No. 24: Memorandum from His Majesty's Government Replying to the German Memorandum

Editor's Note: The following content is a transcription of a period document or a collection of period statistics. It may be incomplete, inaccurate, or biased. The reader may not wish to take the content as factual.

23 Jun 1939

Memorandum from His Majesty's Government of June 23, 1939, replying to the German memorandum denouncing the Anglo-German Naval Agreement.

General Considerations.

IN their memorandum of the 27th April last the German Government state that, in making their offer in 1935 to limit themselves to a percentage of the British naval forces, they did so "on a basis of the firm conviction that for all time the recurrence of a warlike conflict between Germany and Great Britain was excluded."

2. The German Government justify their action in terminating the Anglo-German Naval Agreement of 1935, the Supplementary Declaration of 1937, and Part III of the Naval Agreement of 1937, on the ground that the attitude of His Majesty's Government in the United Kingdom showed that they now held the view that, in whatever part of Europe Germany might be involved in warlike conflict, Great Britain must always be hostile to Germany even in cases where English interests were not touched by such a conflict.

3. The question whether the attitude of His Majesty's Government can in any case justify the German Government in terminating these instruments without, at least, previous consultation between the two Governments is dealt with hereafter. It is not the case that in whatever part of Europe Germany might be involved in warlike conflict Great Britain must always take up an attitude hostile to Germany. Great Britain could only be hostile to Germany if Germany were to commit an act of aggression against another country; and the political decision, to which it is understood the German Government refer in their memorandum involving guarantees by Great Britain to certain countries, could only operate if the countries concerned were to be attacked by Germany.

4. In the memorandum from the German Government the claim is made to describe British policy as a policy of encirclement. This description is without any justification, and indicates a misunderstanding and misreading of British purposes which must be corrected.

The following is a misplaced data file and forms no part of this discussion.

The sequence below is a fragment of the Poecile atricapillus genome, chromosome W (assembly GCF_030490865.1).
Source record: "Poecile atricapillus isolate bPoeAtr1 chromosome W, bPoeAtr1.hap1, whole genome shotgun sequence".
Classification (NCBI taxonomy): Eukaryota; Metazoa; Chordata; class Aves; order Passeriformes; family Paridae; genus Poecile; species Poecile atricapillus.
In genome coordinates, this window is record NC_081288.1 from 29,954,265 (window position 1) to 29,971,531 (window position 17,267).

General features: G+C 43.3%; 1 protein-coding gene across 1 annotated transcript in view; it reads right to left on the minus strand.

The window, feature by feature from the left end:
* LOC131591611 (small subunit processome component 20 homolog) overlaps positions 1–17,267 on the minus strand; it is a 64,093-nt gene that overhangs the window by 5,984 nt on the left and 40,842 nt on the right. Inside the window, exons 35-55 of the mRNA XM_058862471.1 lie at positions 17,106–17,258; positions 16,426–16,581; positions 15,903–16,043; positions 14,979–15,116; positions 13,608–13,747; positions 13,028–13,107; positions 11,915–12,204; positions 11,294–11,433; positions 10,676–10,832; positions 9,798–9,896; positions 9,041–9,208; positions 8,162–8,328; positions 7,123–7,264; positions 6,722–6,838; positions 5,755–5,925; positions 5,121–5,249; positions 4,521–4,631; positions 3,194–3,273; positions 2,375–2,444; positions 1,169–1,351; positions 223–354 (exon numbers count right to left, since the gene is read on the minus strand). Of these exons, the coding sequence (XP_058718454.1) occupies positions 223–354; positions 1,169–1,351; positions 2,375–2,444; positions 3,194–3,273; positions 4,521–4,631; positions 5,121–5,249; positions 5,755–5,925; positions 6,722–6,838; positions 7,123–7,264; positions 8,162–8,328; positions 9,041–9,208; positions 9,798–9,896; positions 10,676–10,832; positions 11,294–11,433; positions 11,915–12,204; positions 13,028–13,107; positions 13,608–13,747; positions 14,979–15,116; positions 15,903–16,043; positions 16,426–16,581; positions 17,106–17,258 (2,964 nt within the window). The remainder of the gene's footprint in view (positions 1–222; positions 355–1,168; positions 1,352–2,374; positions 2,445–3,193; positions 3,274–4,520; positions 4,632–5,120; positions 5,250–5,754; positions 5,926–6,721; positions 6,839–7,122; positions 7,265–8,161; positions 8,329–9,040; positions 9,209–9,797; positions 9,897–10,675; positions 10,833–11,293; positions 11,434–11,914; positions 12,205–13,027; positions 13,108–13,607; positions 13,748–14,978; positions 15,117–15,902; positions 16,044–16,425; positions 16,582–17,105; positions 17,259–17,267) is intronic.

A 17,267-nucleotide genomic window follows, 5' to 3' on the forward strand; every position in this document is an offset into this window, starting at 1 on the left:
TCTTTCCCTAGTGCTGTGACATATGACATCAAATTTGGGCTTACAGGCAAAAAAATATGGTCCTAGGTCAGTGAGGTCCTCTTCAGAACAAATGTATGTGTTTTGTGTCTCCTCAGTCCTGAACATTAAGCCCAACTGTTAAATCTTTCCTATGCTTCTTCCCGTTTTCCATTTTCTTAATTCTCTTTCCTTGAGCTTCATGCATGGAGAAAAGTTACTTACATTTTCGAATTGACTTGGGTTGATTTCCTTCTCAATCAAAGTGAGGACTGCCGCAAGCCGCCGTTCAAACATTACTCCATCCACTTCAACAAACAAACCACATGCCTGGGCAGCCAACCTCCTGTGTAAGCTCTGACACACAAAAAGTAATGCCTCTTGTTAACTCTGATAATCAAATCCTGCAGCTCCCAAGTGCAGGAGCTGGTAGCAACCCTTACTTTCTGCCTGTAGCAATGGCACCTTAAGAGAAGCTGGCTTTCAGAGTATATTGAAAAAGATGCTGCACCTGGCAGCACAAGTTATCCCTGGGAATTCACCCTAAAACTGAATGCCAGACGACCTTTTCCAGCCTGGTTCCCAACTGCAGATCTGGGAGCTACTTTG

5. The action recently taken by the German Government to incorporate certain territories in the Reich, whatever may have been held by them to be the justifying reasons, has undoubtedly resulted in a great increase of anxiety in many quarters. The actions subsequently taken by the United Kingdom Government have no other purpose than to contribute to the removal of this anxiety, by assisting smaller nations to feel secure in the enjoyment of their independence, to which they have the same right as Great Britain or Germany herself. The commitments which Great Britain has recently undertaken in pursuance of this purpose are limited, and as stated above could only become effective if the countries concerned were the victims of aggression.

6. Nor have His Majesty's Government either the intention or the desire to restrict the development of German trade. On the contrary, under the Anglo-German Payments Agreement a considerable supply of free exchange has been made available to Germany for the acquisition of raw materials. This agreement is as favourable to Germany as any which has been concluded, and His Majesty's Government would look forward to further discussion of measures for the improvement of Germany's economic position, if only the essential pre-condition could be secured, namely, the establishment of mutual confidence and goodwill which is the necessary preliminary to calm and unprejudiced negotiation.

7. The consistent desire of His Majesty's Government, far from being the promotion of a war with Germany, has been and is to establish Anglo-German relations on the basis of the mutual recognition of the needs of both countries, consistently with due regard for the rights of other nations.

8. But, while for these reasons His Majesty's Government cannot agree that there has been any change in their policy or attitude which would justify the recent action of the German Government, they must add that in their view the main object of the Anglo-German Naval Agreement was to introduce an element of stability into the naval situation and to avoid unnecessary competition in armaments.
The Anglo-German Naval Agreement of 1935.

9. For this reason the Agreements contained no provision for unilateral denunciation at the instance of one of the parties alone, but clearly contemplated termination or modification only by mutual consultation-a procedure which His Majesty's Government regret that the German Government have not seen their way to adopt in the present case. The Agreement of 1935, indeed, was expressly stated to be permanent in character, and His Majesty's Government would draw the attention of the German Government to the actual terms of the Exchange of Notes of the 18th June, 1935, which constituted the Anglo-German Naval Agreement of that year, from which both the character of the Agreement and the circumstances in which its modification was contemplated are made absolutely clear.